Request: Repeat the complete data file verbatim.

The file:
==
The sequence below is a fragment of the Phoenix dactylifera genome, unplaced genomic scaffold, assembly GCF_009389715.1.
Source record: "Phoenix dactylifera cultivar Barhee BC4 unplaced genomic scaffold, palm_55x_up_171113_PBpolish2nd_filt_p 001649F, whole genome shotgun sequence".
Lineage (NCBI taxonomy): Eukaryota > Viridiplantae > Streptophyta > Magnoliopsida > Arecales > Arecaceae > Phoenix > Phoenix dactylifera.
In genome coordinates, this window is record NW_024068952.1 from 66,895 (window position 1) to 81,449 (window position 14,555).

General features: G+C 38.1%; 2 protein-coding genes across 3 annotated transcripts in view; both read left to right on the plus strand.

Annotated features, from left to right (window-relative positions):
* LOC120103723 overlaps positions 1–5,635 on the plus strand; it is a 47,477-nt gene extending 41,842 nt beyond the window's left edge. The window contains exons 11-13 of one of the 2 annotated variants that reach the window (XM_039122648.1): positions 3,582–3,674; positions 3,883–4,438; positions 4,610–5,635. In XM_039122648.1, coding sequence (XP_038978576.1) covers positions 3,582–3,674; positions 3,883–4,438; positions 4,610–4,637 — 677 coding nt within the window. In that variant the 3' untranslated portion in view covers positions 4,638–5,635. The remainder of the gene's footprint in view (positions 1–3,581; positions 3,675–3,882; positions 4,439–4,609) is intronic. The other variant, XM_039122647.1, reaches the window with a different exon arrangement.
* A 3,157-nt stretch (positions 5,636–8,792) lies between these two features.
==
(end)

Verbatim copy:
The sequence below is a fragment of the Phoenix dactylifera genome, unplaced genomic scaffold, assembly GCF_009389715.1.
Source record: "Phoenix dactylifera cultivar Barhee BC4 unplaced genomic scaffold, palm_55x_up_171113_PBpolish2nd_filt_p 001649F, whole genome shotgun sequence".
Lineage (NCBI taxonomy): Eukaryota > Viridiplantae > Streptophyta > Magnoliopsida > Arecales > Arecaceae > Phoenix > Phoenix dactylifera.
In genome coordinates, this window is record NW_024068952.1 from 66,895 (window position 1) to 81,449 (window position 14,555).

General features: G+C 38.1%; 2 protein-coding genes across 3 annotated transcripts in view; both read left to right on the plus strand.

Annotated features, from left to right (window-relative positions):
* LOC120103723 overlaps positions 1–5,635 on the plus strand; it is a 47,477-nt gene extending 41,842 nt beyond the window's left edge. The window contains exons 11-13 of one of the 2 annotated variants that reach the window (XM_039122648.1): positions 3,582–3,674; positions 3,883–4,438; positions 4,610–5,635. In XM_039122648.1, coding sequence (XP_038978576.1) covers positions 3,582–3,674; positions 3,883–4,438; positions 4,610–4,637 — 677 coding nt within the window. In that variant the 3' untranslated portion in view covers positions 4,638–5,635. The remainder of the gene's footprint in view (positions 1–3,581; positions 3,675–3,882; positions 4,439–4,609) is intronic. The other variant, XM_039122647.1, reaches the window with a different exon arrangement.
* A 3,157-nt stretch (positions 5,636–8,792) lies between these two features.